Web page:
At least that’s what the markets are telling us. But that’s mostly relief that there won’t be a fiscal/debt train wreck on Tuesday. I’m more interested in the details. This is the PR put out by the White House tonight:
- Removes the cloud of uncertainty over our economy at this critical time, by ensuring that no one will be able to use the threat of the nation’s first default now, or in only a few months, for political gain;
- Locks in a down payment on significant deficit reduction, with savings from both domestic and Pentagon spending, and is designed to protect crucial investments like aid for college students;
- Establishes a bipartisan process to seek a balanced approach to larger deficit reduction through entitlement and tax reform;
- Deploys an enforcement mechanism that gives all sides an incentive to reach bipartisan compromise on historic deficit reduction, while protecting Social Security, Medicare beneficiaries and low-income programs;
- Stays true to the President’s commitment to shared sacrifice by preventing the middle class, seniors and those who are most vulnerable from shouldering the burden of deficit reduction. The President did not agree to any entitlement reforms outside of the context of a bipartisan committee process where tax reform will be on the table and the President will insist on shared sacrifice from the most well-off and those with the most indefensible tax breaks.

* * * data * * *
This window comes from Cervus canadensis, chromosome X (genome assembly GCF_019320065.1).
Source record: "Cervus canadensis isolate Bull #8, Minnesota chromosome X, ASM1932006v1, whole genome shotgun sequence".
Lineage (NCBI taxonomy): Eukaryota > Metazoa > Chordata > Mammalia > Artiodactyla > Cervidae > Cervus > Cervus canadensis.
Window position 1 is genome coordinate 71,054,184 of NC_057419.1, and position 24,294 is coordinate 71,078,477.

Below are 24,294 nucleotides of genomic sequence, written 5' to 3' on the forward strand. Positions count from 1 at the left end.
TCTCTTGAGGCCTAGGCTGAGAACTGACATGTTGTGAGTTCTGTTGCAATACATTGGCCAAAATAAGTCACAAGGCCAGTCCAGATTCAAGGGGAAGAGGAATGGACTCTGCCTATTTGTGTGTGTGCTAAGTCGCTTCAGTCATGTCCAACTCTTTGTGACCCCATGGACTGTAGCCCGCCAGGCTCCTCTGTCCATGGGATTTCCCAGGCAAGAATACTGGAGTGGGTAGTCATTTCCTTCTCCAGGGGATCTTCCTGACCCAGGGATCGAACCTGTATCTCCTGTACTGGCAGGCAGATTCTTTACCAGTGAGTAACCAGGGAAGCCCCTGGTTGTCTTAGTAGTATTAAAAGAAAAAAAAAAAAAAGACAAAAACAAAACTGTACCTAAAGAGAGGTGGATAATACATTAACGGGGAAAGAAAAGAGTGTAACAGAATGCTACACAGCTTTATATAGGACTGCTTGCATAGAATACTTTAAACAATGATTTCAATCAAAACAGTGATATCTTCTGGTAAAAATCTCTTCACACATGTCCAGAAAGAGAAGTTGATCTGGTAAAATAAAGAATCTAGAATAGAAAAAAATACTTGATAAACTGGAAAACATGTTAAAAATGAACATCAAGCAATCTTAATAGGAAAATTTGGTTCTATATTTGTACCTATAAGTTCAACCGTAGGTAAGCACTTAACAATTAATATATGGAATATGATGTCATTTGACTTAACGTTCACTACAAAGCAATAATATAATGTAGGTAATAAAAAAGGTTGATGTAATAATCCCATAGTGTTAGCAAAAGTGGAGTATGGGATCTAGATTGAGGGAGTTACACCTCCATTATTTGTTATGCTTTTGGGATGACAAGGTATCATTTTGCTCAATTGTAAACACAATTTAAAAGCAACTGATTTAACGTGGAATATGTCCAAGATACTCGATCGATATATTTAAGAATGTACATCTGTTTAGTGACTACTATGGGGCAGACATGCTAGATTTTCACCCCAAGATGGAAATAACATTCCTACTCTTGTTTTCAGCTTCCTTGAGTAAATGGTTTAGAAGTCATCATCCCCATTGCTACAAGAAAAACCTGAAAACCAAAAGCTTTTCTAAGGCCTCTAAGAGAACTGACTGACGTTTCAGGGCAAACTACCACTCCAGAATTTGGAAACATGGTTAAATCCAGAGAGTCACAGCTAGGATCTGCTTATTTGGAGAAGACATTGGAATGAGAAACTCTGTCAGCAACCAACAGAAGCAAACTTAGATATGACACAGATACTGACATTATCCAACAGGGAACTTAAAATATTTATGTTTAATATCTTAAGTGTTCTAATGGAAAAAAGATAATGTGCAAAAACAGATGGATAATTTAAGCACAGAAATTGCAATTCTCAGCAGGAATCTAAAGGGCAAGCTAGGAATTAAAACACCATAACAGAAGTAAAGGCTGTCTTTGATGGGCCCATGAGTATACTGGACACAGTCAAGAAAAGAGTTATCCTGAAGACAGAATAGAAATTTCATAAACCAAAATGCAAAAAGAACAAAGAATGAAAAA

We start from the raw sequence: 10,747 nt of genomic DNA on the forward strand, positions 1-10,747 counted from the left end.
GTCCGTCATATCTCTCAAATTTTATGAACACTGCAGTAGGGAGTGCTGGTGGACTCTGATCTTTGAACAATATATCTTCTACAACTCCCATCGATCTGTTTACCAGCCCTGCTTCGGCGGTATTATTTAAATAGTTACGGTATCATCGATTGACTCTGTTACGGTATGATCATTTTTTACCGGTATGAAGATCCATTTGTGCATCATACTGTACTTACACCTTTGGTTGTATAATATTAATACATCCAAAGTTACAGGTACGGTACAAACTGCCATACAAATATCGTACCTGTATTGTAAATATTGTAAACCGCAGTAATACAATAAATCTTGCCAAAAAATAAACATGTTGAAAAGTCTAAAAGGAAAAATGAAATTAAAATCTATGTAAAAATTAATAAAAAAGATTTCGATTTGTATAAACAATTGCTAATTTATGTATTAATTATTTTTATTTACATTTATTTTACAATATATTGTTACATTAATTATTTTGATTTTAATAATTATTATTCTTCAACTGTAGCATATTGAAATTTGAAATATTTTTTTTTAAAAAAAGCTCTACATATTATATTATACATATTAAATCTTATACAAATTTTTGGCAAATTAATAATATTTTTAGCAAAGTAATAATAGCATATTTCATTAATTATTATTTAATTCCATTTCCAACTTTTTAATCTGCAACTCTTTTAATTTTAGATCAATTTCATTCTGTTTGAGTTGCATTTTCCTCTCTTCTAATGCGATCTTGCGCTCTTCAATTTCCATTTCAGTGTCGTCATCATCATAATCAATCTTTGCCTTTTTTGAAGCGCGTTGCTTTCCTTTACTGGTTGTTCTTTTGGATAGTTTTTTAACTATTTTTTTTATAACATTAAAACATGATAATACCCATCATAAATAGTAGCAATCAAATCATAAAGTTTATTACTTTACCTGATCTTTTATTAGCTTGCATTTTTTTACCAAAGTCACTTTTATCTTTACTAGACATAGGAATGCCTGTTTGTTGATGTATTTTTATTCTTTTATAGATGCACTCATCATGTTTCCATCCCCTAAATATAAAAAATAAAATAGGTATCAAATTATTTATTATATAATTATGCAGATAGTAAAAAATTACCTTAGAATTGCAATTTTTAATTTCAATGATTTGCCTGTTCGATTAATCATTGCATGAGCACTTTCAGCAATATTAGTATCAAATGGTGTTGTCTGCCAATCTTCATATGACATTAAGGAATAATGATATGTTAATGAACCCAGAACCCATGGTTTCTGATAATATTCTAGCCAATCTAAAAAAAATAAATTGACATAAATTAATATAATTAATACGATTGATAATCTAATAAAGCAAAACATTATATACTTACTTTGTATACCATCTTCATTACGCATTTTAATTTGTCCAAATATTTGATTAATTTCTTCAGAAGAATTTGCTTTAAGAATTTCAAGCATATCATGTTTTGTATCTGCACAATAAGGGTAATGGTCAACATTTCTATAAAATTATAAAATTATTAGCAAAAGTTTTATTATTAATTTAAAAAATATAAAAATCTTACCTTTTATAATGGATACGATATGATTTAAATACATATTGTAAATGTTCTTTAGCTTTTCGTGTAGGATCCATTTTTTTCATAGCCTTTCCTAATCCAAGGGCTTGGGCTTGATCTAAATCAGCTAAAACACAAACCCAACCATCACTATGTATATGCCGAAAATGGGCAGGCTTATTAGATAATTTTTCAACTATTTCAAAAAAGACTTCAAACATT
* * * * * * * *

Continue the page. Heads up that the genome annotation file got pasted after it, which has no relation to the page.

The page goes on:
I don’t care much about the debate over “revenues” and “cuts.” When read a document like that I see:
Blah, blah, blah, blah, entitlement and tax reform, blah, blah, blah, blah, tax reform will be on the table, blah, blah, blah, blah.
It’s all about entitlement and tax reform, the rest is just window dressing. Of course I’m glad the defense budget will fall, but given how bloated it is and how deeply in debt we are, that was a given. The good news is that there will be a commission that will produce some real reforms. How do I know that? Because economics isn’t a zero sum game. There are $100 bills lying all over the place if the commission cares to pick them up. The only way to get an agreement is to make it a positive sum game–otherwise the two sides are too far apart. We’ve already seen both Simpson-Bowles and the Gang of Six promote major tax reform, so it doesn’t take a rocket scientist to predict the commission’s proposal will be bold—I’m taking 1986 bold.
The Asian markets are soaring because there is an end to the uncertainty, but I think the likely reform package will also be good in the longer term for the US equity markets. At a minimum they have to do something about the US corporate income tax, which I believe is now the highest of any industrial country. I’d look for a ten percentage point cut there, which would clearly boost equities.
Of course all this assumes the compromise will pass. If not, then . . . well . . . nevermind.